Indianapolis Mayor Joe Hogsett says a first-of-its-kind pilot program aims to "move the dial" on homelessness in the city by providing permanent supportive housing to 400 homeless people over the next year. The program, created in partnership with Anthem Blue Cross Blue Shield, Partners in Housing and Adult & Child Health, will also provide Medicaid benefits and support services to participants.
The city says the program will only be available to Anthem Medicaid members and will target those experiencing homelessness who may have significant mental health, substance abuse and/or physical health issues and need access to care. In addition to the Medicaid benefits, Anthem will also fund health care and social services, navigation services and housing support programs.
The city of Indianapolis will provide funding for beds and facility costs with assistance from the Indianapolis Housing Trust Fund. Scott Armstrong, executive director of Partners in Housing, says his organization will provide transition and tenancy sustaining services at the Blue Triangle Apartments in Indy.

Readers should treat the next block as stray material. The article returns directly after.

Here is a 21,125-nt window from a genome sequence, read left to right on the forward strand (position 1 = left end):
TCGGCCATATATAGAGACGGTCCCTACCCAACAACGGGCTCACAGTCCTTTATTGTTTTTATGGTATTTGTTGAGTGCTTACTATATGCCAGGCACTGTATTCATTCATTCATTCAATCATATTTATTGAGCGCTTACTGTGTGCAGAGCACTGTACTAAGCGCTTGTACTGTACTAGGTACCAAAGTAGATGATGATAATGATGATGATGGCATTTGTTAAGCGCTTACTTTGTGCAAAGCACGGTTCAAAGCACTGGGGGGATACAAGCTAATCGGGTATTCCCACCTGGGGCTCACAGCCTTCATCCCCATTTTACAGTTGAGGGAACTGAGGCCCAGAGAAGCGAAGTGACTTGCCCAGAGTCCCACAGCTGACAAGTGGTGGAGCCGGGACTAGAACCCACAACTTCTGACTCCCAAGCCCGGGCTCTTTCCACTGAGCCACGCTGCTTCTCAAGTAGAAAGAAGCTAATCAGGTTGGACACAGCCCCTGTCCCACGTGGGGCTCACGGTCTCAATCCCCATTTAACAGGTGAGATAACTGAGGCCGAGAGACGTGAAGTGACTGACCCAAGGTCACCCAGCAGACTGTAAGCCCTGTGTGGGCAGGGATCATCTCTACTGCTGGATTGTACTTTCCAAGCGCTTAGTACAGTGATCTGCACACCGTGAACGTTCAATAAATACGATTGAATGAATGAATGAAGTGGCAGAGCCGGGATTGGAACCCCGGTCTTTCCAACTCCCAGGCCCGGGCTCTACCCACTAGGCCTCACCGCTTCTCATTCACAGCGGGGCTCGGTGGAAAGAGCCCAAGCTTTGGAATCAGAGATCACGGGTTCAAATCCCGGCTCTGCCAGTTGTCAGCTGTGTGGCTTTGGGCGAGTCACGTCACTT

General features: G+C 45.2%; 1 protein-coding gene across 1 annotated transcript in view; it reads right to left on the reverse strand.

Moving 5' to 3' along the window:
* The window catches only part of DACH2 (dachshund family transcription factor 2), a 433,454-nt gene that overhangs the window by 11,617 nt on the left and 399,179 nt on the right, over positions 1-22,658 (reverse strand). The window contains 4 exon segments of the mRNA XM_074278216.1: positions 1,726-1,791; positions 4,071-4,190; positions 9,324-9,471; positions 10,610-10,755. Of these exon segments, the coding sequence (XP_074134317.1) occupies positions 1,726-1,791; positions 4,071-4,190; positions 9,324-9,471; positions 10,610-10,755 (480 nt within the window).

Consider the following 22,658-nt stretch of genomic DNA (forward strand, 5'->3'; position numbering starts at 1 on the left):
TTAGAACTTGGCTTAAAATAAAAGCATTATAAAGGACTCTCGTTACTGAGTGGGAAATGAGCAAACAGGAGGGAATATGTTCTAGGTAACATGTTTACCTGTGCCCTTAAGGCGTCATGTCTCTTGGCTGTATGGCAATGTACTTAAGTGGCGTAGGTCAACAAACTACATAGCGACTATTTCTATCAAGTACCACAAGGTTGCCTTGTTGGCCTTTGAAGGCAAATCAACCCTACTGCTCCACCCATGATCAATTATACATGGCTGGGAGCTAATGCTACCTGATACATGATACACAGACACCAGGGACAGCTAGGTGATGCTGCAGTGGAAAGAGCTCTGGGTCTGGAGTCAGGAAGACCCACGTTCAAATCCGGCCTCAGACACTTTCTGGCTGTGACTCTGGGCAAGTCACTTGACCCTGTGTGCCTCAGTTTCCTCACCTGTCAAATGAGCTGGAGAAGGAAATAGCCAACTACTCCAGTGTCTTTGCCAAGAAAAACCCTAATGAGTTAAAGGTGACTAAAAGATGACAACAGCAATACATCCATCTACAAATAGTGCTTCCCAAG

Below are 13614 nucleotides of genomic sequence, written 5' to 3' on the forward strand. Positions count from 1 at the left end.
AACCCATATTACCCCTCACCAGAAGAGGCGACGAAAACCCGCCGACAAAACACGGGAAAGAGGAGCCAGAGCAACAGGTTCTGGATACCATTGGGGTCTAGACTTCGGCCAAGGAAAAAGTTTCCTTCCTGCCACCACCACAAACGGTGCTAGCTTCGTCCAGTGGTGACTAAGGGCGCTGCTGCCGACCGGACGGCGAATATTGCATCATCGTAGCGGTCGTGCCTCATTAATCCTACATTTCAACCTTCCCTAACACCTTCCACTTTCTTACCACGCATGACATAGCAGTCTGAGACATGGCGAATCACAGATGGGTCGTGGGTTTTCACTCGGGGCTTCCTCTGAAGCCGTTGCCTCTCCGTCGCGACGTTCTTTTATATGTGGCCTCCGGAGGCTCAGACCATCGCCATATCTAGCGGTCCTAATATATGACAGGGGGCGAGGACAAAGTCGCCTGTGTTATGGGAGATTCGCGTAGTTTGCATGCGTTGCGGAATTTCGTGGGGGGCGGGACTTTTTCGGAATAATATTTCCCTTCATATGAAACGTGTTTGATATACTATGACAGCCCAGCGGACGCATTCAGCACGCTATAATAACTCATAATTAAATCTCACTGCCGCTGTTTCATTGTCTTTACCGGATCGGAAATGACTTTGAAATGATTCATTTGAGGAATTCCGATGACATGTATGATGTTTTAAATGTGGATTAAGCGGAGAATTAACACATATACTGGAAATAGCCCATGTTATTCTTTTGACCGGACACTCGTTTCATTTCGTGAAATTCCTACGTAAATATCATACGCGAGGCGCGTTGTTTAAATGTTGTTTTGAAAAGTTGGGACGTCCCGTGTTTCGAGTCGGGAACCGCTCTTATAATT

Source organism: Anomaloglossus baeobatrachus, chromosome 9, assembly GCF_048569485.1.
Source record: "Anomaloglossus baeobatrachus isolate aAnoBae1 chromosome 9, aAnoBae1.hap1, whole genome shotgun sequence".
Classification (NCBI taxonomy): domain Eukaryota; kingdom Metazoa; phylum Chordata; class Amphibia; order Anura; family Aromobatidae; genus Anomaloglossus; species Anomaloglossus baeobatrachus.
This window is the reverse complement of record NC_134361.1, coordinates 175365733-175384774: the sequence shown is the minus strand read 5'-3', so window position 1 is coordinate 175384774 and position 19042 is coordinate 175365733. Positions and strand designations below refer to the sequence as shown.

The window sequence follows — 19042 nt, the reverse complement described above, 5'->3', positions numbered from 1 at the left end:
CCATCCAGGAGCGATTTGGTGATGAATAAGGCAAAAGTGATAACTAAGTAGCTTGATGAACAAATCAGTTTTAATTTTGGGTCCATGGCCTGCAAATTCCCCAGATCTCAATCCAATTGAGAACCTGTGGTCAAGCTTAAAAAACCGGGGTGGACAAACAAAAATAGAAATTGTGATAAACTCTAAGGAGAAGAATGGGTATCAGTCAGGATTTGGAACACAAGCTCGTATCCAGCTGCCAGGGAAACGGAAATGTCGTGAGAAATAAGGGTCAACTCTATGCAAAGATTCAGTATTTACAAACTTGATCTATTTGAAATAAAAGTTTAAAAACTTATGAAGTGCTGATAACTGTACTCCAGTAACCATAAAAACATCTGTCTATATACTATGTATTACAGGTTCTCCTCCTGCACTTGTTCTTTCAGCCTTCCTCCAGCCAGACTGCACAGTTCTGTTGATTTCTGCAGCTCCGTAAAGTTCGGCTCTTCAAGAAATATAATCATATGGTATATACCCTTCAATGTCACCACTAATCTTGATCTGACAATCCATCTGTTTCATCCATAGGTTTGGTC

In an interview with Inside INdiana Business, Armstrong says the goal is to get everyone into a permanent housing situation.
"We’re going to bring people in, find out what they need, what have been their main barriers to finding permanent housing in the past, get a housing plan that gets them on that path. That’s what the supportive services are about," said Armstrong. "A lot of our homeless neighbors are having trouble getting their paperwork: Social Security cards, birth certificates, things that you and I take for granted that you need to do anything."
Partners in Housing has opened the top two floors of the Blue Triangle Apartments for the program. Armstrong says the organization will ultimately convert all of the rooms in the building to studio efficiency apartments in an effort to provide more permanent housing for those in need.
Armstrong says if the pilot program is successful, he hopes to replicate it throughout the city and beyond.